"‘The Atli Lay’ and ‘The Hamthir Poem’ Translated from the Old Norse with an Introduction by Thor Ewing" was published in Comparative Criticism 18, pp.197-212, Cambridge University Press 1996, edited by Dr Elinor S. Shaffer


‘The Atli Lay’ and ‘The Hamthir Poem’



The two poems published here are among the finest examples of narrative heroic poetry from the Viking Age. Both probably date largely from the ninth century, and both belong to the tail end of the epic cycle of poems about Volsungs and Niflungs.

A large part of this cycle has come down to us in an Icelandic collection referred to as The Elder or Poetic Edda, of which the principal manuscript is known as Codex Regius.



The story is known from numerous carvings as well as literary references and a full-length saga. It was mainly on the Icelandic poetry and prose that Wagner drew when he came to rewrite the legend for his Ring cycle. William Morris also retells a part of the story in his Sigurd the Volsung.

There are several variants on the story but the general outline is as follows.

A certain Hreithmar demanded payment from the gods for killing his son Otter. Fafnir, Otter’s brother, then killed Hreithmar his father for the gold, but the third brother Regin remained penniless. Regin incites the hero Sigurd to kill Fafnir.

Sigurd kills Fafnir who warns him against Regin and against the gold. Sigurd learns from the birds of Regin’s treachery and kills him.

Sigurd takes the gold and rides off. He comes to a shining bower where he finds the valkyrie Brynhild asleep. He wakes her and they swear their love for each other.

Sigurd comes to the court of Giuki and the Niflungs. He drinks a forgetting draught, and forgets Brynhild. He marries Gudrun, Giuki’s daughter, and swears brotherhood with Giuki’s sons Gunnar and Hogni. Then he wins Brynhild for Gunnar. Gudrun reveals to Brynhild that it was not Gunnar but Sigurd who courted her.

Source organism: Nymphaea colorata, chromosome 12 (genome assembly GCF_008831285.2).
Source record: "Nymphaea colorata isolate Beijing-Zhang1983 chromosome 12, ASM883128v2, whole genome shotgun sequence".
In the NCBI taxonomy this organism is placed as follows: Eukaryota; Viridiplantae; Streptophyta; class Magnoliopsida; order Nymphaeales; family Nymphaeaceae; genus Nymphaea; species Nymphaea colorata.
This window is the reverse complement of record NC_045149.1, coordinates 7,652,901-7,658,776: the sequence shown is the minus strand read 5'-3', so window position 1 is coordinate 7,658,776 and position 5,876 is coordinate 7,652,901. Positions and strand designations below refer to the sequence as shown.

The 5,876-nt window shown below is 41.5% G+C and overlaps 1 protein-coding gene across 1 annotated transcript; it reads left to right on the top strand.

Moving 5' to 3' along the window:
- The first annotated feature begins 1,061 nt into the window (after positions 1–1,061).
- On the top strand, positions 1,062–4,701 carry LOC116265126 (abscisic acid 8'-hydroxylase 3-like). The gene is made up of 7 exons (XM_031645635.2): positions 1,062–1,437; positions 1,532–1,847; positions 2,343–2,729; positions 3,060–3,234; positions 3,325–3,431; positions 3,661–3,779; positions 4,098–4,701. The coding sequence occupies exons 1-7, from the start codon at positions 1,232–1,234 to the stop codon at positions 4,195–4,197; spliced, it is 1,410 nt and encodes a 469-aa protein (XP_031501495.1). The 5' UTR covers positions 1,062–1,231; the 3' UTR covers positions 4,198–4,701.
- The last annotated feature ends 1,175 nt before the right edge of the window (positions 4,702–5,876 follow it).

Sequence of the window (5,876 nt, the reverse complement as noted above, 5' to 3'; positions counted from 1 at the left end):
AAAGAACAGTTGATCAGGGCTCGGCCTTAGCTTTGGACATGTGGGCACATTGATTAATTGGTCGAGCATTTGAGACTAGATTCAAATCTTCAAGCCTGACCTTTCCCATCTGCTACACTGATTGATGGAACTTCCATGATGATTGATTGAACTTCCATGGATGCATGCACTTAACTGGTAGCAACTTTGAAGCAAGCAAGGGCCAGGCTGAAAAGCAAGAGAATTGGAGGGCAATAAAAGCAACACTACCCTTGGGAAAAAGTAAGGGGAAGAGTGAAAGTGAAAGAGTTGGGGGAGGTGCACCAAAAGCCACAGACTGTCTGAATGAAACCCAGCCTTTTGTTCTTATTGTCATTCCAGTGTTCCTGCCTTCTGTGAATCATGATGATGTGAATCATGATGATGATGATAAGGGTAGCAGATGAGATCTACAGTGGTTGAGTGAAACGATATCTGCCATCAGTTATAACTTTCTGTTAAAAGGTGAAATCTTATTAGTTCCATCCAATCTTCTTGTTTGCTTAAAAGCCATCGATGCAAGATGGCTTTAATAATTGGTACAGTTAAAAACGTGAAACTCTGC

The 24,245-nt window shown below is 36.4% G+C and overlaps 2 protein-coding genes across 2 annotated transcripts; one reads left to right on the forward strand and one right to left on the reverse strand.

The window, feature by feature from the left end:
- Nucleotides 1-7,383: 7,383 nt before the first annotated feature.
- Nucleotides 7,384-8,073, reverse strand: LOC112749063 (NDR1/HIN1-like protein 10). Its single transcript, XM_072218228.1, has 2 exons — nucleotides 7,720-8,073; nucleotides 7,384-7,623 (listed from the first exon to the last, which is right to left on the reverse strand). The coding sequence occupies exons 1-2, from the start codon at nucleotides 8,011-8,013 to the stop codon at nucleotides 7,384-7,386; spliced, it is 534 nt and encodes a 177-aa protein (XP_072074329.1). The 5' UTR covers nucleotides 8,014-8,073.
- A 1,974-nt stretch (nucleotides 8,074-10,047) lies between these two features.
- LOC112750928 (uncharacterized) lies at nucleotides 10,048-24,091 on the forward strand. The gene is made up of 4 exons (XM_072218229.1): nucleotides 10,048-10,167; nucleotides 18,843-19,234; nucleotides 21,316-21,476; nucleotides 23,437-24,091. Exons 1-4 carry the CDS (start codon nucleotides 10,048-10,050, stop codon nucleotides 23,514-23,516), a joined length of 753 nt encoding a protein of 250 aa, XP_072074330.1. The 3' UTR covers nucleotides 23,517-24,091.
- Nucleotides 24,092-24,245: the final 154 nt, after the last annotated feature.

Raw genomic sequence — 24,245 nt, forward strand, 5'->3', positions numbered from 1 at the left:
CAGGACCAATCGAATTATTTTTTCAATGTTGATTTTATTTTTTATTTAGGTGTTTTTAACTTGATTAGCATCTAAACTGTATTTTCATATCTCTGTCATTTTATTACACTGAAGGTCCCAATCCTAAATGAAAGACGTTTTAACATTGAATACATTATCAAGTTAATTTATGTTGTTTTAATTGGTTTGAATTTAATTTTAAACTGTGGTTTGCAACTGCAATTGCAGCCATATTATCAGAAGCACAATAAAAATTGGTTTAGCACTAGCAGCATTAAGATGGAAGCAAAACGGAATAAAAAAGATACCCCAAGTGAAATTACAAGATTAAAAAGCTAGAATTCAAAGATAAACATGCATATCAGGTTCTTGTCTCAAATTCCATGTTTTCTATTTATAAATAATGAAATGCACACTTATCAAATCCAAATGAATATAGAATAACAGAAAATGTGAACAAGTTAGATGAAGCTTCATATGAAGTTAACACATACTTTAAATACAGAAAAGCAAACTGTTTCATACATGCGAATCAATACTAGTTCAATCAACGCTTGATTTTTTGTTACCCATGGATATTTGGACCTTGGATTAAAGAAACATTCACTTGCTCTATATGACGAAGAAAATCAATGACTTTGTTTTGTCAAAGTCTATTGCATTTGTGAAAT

Brynhild calls for Sigurd’s death. Gunnar persuades his brother Guttorm to do it. Sigurd is killed in his bed, killing Guttorm as he dies. Brynhild tells her side of the story before killing herself. She asks to be burnt with Sigurd. Gunnar and Hogni take the gold, and marry Gudrun to King Atli, Brynhild’s brother.

In ‘The Atli Lay’, Atli, under guise of friendship, invites them to visit him. Gudrun warns them of treachery. They go nonetheless, hiding the gold in the Rhine. Atli has them killed. Gudrun avenges them on Atli.

Gudrun then tries to drown herself, but cannot. She marries King Ionak. King Iormunrek sends his son Randver to woo him Swanhild, her daughter by Sigurd. Randver takes Swanhild for himself, but Iormunrek has the lovers put to death.

In ‘The Hamthir Poem’, Gudrun incites her sons by Ionak to kill Iormunrek. They meet Erpur and, scorning his offer of help, they kill him. They reach Iormunrek’s hall, and succeed in cutting off his hands and feet, before being stones to death.



These poems are undoubtedly to be classed as ‘heroic’ in theme but they reveal remarkably different attitudes to the heroism they portray.

In ‘The Atli Lay’, the poet wholeheartedly embraces the heroic ethic; Gunnar and Hogni accept their deaths, to which they go willingly as heroes, rather than face the shame of turning from danger. The bravery of that poem is distilled into a romanticized heroism, exemplified by the Burgundians; Hogni’s slaughter of eight Huns is openly admired. The poet clearly takes sides, and Atli represents the other face of violence; his actions appear as evil and treacherous motivated only by greed.

In ‘The Hamthir Poem’, the poet does not so readily accept the heroic ideal. His heroes are unwilling heroes, and have to be goaded into a fury, in which they blunder into killing their own brother. The suffering caused by heroism is highlighted, and the poem questions the system that caused the deaths of Gudrun’s family, and that now demands that Hamthir and Sorli must die avenging their sister’s death. Whereas in ‘The Atli Lay’, Gunnar is heroic because of his unthinking bravery, walking deliberately into a trap, here Hamthir is upbraided for his foolishness.